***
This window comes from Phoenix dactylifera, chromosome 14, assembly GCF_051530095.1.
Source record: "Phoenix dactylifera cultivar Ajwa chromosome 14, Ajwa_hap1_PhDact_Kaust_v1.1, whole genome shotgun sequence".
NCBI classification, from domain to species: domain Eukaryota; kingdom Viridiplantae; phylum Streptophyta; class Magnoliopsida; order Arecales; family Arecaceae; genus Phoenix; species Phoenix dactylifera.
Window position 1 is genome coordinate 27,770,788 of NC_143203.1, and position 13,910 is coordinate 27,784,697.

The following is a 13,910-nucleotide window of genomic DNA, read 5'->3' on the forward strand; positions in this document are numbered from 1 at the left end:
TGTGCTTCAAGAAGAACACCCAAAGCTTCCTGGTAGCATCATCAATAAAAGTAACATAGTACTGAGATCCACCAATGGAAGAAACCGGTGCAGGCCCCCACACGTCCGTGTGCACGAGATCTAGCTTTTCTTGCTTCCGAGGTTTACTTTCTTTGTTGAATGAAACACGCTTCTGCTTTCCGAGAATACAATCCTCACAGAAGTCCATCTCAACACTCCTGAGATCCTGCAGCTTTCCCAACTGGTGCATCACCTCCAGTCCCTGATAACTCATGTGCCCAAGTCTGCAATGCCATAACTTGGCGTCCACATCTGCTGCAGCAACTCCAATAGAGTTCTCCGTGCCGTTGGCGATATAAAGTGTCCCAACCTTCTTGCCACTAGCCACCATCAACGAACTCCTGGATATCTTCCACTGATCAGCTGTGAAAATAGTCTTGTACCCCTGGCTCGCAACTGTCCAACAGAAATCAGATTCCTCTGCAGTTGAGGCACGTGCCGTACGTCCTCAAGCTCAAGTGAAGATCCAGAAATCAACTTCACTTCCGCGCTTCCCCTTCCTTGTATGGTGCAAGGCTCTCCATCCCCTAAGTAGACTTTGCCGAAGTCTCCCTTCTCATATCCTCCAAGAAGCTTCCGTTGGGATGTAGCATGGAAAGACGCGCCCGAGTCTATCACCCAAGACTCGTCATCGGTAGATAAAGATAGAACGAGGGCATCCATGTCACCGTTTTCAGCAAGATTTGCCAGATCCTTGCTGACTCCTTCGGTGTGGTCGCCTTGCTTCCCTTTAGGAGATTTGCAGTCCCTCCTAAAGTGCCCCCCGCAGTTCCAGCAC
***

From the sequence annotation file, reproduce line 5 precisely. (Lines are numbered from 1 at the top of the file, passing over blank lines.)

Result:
The following is a 13,910-nucleotide window of genomic DNA, read 5'->3' on the forward strand; positions in this document are numbered from 1 at the left end: